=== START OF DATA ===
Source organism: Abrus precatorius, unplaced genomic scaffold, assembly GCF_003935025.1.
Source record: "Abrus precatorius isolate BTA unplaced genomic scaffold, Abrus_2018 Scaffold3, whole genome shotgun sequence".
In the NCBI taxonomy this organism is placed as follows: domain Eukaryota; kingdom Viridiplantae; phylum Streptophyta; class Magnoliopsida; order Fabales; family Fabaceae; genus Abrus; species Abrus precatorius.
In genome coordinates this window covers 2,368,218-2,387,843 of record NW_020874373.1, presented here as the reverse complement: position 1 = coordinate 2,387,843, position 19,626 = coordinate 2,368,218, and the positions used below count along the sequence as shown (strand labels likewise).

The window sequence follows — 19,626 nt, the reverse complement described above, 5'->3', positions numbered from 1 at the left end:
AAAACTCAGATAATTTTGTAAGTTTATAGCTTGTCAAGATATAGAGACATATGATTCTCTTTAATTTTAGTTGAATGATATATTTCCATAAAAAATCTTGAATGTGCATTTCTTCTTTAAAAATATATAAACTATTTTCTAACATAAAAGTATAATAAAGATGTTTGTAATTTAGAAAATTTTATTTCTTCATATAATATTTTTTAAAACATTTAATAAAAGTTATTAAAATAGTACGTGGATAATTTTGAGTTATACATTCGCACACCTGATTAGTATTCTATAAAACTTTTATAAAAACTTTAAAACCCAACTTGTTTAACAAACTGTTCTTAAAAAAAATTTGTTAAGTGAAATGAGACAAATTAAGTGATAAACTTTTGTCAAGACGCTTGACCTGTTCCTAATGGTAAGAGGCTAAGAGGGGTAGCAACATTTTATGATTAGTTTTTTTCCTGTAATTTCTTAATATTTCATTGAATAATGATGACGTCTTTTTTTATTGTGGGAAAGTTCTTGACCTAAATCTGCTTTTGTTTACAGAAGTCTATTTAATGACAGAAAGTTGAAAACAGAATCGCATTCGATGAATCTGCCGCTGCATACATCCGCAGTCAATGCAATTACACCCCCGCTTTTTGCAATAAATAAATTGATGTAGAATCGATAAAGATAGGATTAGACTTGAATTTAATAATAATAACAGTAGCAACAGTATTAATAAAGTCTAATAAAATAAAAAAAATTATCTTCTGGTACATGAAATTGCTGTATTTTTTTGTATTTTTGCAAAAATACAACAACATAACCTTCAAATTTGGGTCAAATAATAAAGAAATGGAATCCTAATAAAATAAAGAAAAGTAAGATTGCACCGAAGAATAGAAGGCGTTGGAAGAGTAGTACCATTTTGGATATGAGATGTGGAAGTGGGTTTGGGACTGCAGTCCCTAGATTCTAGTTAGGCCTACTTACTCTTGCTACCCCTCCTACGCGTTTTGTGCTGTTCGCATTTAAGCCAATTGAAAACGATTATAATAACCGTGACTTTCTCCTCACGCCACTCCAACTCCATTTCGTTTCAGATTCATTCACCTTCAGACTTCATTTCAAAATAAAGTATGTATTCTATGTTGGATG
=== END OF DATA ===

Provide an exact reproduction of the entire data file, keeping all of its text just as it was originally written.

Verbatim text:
Source organism: Abrus precatorius, unplaced genomic scaffold, assembly GCF_003935025.1.
Source record: "Abrus precatorius isolate BTA unplaced genomic scaffold, Abrus_2018 Scaffold3, whole genome shotgun sequence".
In the NCBI taxonomy this organism is placed as follows: domain Eukaryota; kingdom Viridiplantae; phylum Streptophyta; class Magnoliopsida; order Fabales; family Fabaceae; genus Abrus; species Abrus precatorius.
In genome coordinates this window covers 2,368,218-2,387,843 of record NW_020874373.1, presented here as the reverse complement: position 1 = coordinate 2,387,843, position 19,626 = coordinate 2,368,218, and the positions used below count along the sequence as shown (strand labels likewise).

The window sequence follows — 19,626 nt, the reverse complement described above, 5'->3', positions numbered from 1 at the left end:
AAAACTCAGATAATTTTGTAAGTTTATAGCTTGTCAAGATATAGAGACATATGATTCTCTTTAATTTTAGTTGAATGATATATTTCCATAAAAAATCTTGAATGTGCATTTCTTCTTTAAAAATATATAAACTATTTTCTAACATAAAAGTATAATAAAGATGTTTGTAATTTAGAAAATTTTATTTCTTCATATAATATTTTTTAAAACATTTAATAAAAGTTATTAAAATAGTACGTGGATAATTTTGAGTTATACATTCGCACACCTGATTAGTATTCTATAAAACTTTTATAAAAACTTTAAAACCCAACTTGTTTAACAAACTGTTCTTAAAAAAAATTTGTTAAGTGAAATGAGACAAATTAAGTGATAAACTTTTGTCAAGACGCTTGACCTGTTCCTAATGGTAAGAGGCTAAGAGGGGTAGCAACATTTTATGATTAGTTTTTTTCCTGTAATTTCTTAATATTTCATTGAATAATGATGACGTCTTTTTTTATTGTGGGAAAGTTCTTGACCTAAATCTGCTTTTGTTTACAGAAGTCTATTTAATGACAGAAAGTTGAAAACAGAATCGCATTCGATGAATCTGCCGCTGCATACATCCGCAGTCAATGCAATTACACCCCCGCTTTTTGCAATAAATAAATTGATGTAGAATCGATAAAGATAGGATTAGACTTGAATTTAATAATAATAACAGTAGCAACAGTATTAATAAAGTCTAATAAAATAAAAAAAATTATCTTCTGGTACATGAAATTGCTGTATTTTTTTGTATTTTTGCAAAAATACAACAACATAACCTTCAAATTTGGGTCAAATAATAAAGAAATGGAATCCTAATAAAATAAAGAAAAGTAAGATTGCACCGAAGAATAGAAGGCGTTGGAAGAGTAGTACCATTTTGGATATGAGATGTGGAAGTGGGTTTGGGACTGCAGTCCCTAGATTCTAGTTAGGCCTACTTACTCTTGCTACCCCTCCTACGCGTTTTGTGCTGTTCGCATTTAAGCCAATTGAAAACGATTATAATAACCGTGACTTTCTCCTCACGCCACTCCAACTCCATTTCGTTTCAGATTCATTCACCTTCAGACTTCATTTCAAAATAAAGTATGTATTCTATGTTGGATG